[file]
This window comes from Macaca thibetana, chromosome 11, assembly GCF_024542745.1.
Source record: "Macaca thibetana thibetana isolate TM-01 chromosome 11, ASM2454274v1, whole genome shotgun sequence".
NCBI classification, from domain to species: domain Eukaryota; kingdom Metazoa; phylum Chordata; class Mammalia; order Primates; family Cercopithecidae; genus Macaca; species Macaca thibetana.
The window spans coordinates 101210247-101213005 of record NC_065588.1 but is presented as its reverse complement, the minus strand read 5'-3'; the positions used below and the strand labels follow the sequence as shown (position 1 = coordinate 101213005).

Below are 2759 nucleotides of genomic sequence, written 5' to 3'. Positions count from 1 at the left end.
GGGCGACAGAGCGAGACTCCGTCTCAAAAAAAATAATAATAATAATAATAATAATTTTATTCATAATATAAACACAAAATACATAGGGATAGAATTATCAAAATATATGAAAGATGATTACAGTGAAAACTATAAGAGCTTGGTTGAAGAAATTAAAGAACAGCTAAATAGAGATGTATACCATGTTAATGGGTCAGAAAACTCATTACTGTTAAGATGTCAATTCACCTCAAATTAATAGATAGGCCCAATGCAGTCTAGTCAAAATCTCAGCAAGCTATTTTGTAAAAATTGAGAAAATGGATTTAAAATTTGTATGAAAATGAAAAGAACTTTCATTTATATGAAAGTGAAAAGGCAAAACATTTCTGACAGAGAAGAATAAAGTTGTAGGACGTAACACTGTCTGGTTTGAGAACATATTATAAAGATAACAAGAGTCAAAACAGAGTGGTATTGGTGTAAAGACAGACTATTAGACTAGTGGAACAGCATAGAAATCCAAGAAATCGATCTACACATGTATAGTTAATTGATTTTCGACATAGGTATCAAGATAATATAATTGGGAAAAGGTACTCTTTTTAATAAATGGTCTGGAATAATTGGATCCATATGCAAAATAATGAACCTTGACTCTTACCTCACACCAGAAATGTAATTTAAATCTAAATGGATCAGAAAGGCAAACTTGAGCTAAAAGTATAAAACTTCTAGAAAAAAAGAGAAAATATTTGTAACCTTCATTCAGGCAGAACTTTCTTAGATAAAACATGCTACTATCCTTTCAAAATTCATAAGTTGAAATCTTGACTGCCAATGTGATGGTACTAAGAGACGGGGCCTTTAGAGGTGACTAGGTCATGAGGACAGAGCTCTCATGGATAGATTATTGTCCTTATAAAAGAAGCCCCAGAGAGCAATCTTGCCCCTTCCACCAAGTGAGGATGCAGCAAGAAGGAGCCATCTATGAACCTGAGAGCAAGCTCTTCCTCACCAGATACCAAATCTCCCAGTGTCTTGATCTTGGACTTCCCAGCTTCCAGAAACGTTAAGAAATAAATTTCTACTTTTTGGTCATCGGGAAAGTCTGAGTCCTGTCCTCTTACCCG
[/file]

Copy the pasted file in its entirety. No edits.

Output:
This window comes from Macaca thibetana, chromosome 11, assembly GCF_024542745.1.
Source record: "Macaca thibetana thibetana isolate TM-01 chromosome 11, ASM2454274v1, whole genome shotgun sequence".
NCBI classification, from domain to species: domain Eukaryota; kingdom Metazoa; phylum Chordata; class Mammalia; order Primates; family Cercopithecidae; genus Macaca; species Macaca thibetana.
The window spans coordinates 101210247-101213005 of record NC_065588.1 but is presented as its reverse complement, the minus strand read 5'-3'; the positions used below and the strand labels follow the sequence as shown (position 1 = coordinate 101213005).

Below are 2759 nucleotides of genomic sequence, written 5' to 3'. Positions count from 1 at the left end.
GGGCGACAGAGCGAGACTCCGTCTCAAAAAAAATAATAATAATAATAATAATAATTTTATTCATAATATAAACACAAAATACATAGGGATAGAATTATCAAAATATATGAAAGATGATTACAGTGAAAACTATAAGAGCTTGGTTGAAGAAATTAAAGAACAGCTAAATAGAGATGTATACCATGTTAATGGGTCAGAAAACTCATTACTGTTAAGATGTCAATTCACCTCAAATTAATAGATAGGCCCAATGCAGTCTAGTCAAAATCTCAGCAAGCTATTTTGTAAAAATTGAGAAAATGGATTTAAAATTTGTATGAAAATGAAAAGAACTTTCATTTATATGAAAGTGAAAAGGCAAAACATTTCTGACAGAGAAGAATAAAGTTGTAGGACGTAACACTGTCTGGTTTGAGAACATATTATAAAGATAACAAGAGTCAAAACAGAGTGGTATTGGTGTAAAGACAGACTATTAGACTAGTGGAACAGCATAGAAATCCAAGAAATCGATCTACACATGTATAGTTAATTGATTTTCGACATAGGTATCAAGATAATATAATTGGGAAAAGGTACTCTTTTTAATAAATGGTCTGGAATAATTGGATCCATATGCAAAATAATGAACCTTGACTCTTACCTCACACCAGAAATGTAATTTAAATCTAAATGGATCAGAAAGGCAAACTTGAGCTAAAAGTATAAAACTTCTAGAAAAAAAGAGAAAATATTTGTAACCTTCATTCAGGCAGAACTTTCTTAGATAAAACATGCTACTATCCTTTCAAAATTCATAAGTTGAAATCTTGACTGCCAATGTGATGGTACTAAGAGACGGGGCCTTTAGAGGTGACTAGGTCATGAGGACAGAGCTCTCATGGATAGATTATTGTCCTTATAAAAGAAGCCCCAGAGAGCAATCTTGCCCCTTCCACCAAGTGAGGATGCAGCAAGAAGGAGCCATCTATGAACCTGAGAGCAAGCTCTTCCTCACCAGATACCAAATCTCCCAGTGTCTTGATCTTGGACTTCCCAGCTTCCAGAAACGTTAAGAAATAAATTTCTACTTTTTGGTCATCGGGAAAGTCTGAGTCCTGTCCTCTTACCCG